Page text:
7. Synthetic fibers

7.10 Polyethylene

Polyolefin

Fiber made from polymer or copolymers of olefin hydrocarbon such as ethylene, propylene etc is called polyolefin fiber. Polyethylene and polypropylene are the important fibers in this group of fibers.

Introduction

Polyethylene has the simplest basic structure of any polymer. It has excellent electrical insulation properties over a wide range of frequencies, very good chemical resistance, good processability, toughness and flexibility and transparency. It is a polymer of ethylene produced by addition polymerization. Polyethylene (PE) is a wax-like thermoplastic softening at about 80-130ºC with a density less than that of water.

There are four quite distinct routes to the preparation of high polymers of ethylene: (a) High pressure process (b) Ziegler process (c) The Phillips process (c) The Standard Oil (Indiana) process.

Structure of polyethylene

The polyethylene is a long chain aliphatic hydrocarbon and it is thermoplastic. The Tg is approximately -120ºC. Tm depends upon the structure which ranges from 108-132ºC. It has high molecular weight alkane and has a good resistance to chemical attack. Because it is a crystalline material and does not interact with any liquids, there is no solvent at room temperature. There are many grades of polyethylene and differences arise from the following variables:

  • Variation in the degree of short chain branching in the polymer.
  • Variation in the degree of long chain branching.
  • Variation in the average molecular weight.
  • Variation in the molecular weight distribution
  • The presence of small amount of co-monomer residues
  • The presence of impurities or polymerization residues some of which may be combining with polymer.

Classification of polyethylene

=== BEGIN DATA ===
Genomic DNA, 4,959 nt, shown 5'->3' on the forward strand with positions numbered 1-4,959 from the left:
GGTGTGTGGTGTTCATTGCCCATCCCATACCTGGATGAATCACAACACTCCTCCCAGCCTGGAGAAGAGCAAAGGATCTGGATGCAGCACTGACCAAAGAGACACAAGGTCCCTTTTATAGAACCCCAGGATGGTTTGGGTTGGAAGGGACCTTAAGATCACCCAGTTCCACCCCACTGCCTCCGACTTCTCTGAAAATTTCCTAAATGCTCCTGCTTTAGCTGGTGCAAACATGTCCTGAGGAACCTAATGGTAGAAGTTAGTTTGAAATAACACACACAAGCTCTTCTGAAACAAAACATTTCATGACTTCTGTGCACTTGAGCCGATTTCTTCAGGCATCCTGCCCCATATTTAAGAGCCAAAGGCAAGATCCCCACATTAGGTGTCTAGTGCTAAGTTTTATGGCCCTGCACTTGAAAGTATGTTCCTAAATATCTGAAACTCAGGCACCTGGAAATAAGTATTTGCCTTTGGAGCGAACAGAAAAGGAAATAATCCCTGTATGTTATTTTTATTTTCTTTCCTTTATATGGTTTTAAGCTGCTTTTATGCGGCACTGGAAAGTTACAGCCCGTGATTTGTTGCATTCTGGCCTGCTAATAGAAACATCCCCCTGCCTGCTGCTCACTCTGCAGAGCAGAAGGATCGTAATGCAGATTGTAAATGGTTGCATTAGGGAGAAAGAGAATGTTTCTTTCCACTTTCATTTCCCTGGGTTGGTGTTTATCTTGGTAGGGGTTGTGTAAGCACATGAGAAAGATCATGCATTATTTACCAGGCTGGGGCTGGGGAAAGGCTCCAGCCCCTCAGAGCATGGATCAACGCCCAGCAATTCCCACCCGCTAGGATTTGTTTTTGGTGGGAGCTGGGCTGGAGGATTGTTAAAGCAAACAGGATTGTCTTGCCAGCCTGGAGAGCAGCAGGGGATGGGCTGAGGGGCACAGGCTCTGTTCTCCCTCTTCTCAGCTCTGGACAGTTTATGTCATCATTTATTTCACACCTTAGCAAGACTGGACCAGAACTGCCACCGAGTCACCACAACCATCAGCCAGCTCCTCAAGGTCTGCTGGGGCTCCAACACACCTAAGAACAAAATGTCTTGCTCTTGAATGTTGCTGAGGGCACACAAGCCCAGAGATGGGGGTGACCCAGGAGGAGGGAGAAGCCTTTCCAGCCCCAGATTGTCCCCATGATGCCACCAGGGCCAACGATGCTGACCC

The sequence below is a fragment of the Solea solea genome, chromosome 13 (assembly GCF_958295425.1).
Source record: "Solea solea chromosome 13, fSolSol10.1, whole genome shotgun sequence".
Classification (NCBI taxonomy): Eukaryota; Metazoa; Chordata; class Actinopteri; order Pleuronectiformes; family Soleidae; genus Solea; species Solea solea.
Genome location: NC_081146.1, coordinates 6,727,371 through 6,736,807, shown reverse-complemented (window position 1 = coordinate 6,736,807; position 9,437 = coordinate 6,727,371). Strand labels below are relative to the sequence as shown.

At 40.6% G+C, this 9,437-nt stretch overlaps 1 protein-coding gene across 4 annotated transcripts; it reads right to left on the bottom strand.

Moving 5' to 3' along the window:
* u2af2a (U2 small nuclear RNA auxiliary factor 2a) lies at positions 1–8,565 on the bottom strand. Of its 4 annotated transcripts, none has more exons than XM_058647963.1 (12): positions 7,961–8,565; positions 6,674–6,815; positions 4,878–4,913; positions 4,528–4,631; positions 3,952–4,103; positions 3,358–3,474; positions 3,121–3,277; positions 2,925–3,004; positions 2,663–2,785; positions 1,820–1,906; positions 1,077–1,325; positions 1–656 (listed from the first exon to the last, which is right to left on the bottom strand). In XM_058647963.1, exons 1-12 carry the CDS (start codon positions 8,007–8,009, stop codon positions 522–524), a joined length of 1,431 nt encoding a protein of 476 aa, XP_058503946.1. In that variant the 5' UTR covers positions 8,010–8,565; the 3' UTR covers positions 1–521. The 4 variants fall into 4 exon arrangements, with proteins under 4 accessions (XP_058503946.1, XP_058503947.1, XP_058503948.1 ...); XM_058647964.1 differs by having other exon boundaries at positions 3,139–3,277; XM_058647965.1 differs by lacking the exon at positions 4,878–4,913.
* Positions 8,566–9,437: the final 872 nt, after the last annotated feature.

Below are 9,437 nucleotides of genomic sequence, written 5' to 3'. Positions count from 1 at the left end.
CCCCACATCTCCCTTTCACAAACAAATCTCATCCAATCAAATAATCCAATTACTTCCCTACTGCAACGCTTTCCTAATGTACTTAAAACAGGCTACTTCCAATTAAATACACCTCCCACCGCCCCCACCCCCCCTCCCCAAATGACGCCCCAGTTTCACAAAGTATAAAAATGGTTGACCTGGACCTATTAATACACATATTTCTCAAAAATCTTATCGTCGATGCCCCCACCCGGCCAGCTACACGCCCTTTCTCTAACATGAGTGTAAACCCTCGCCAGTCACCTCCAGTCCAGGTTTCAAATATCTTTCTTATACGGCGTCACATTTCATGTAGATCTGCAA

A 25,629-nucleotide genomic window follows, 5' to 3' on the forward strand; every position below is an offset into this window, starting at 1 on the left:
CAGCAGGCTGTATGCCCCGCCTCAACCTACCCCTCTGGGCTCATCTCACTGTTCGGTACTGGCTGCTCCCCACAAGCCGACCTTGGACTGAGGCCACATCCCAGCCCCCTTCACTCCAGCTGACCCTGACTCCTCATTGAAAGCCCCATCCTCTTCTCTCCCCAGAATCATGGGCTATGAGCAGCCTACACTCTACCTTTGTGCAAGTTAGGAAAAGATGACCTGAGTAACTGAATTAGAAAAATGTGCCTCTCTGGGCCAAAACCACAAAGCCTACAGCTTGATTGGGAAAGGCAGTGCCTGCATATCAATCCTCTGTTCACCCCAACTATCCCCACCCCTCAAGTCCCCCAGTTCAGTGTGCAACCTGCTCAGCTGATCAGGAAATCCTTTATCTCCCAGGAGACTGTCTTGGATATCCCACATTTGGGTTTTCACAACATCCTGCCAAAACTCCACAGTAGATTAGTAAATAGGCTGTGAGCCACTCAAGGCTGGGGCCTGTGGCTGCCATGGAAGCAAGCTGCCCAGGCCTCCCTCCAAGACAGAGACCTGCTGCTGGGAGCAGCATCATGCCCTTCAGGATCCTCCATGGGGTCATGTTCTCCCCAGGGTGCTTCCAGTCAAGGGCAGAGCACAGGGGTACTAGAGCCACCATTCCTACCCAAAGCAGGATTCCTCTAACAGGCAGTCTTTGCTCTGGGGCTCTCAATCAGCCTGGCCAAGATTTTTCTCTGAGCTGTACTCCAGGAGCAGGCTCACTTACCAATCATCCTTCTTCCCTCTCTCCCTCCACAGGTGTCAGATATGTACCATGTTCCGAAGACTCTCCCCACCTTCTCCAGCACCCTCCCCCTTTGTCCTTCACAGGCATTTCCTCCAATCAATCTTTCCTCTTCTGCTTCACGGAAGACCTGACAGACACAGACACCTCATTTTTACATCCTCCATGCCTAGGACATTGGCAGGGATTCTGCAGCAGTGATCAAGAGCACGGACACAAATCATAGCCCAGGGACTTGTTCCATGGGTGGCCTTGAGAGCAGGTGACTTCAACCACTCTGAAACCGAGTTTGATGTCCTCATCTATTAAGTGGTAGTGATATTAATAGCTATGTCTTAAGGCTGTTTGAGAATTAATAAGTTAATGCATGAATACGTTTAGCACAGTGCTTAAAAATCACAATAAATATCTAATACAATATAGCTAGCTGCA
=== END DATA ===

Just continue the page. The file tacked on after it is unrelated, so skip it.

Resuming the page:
1) Polyethylene of high molecular weight e.g. high density polyethylene (HDPE). HDPE has density of greater or equal to 0.941 g/cm3. HDPE has a low degree of branching and thus low intermolecular forces and tensile strength.

2) Polyethylene with low molecular weight e.g. low density polyethylene (LDPE). LDPE has density range of 0.910–0.940 g/cm 3. It has a high degree of short and long chain branching, which results in loose packing of the chains . Another variety is linear low density polyethylene ( LLDPE) which has a density range of 0.915–0.925 g/cm3 and it is a substantially linear polymer with significant numbers of short branches . It has higher tensile strength than LDPE and show higher impact and   puncture resistance than LDPE.

3) Cross linked polyethylene there are three main approaches for Cross linked polyethylene are a) Radiation cross- linking b) Peroxide cross-linking c) Vinyl silane cross-linking 4) Chlorinated cross-linking.

Mechanical Properties

The mechanical properties are very dependent on the molecular weight, on the degree of branching of the polymer and on the rate of testing, the temperature of test, the method of specimen preparation, the size and shape of the specimen and the condition of samples.

The elongation at break of polyethylene is dependent on density the more highly crystalline high density materials being less ductile. This lack of ductility results in high-density polymers tending to be brittle, particularly with low molecular weight materials. Under load polyethylene will deform continuously with time. There will be increase in creep with increased load, increased temperature and decreased density.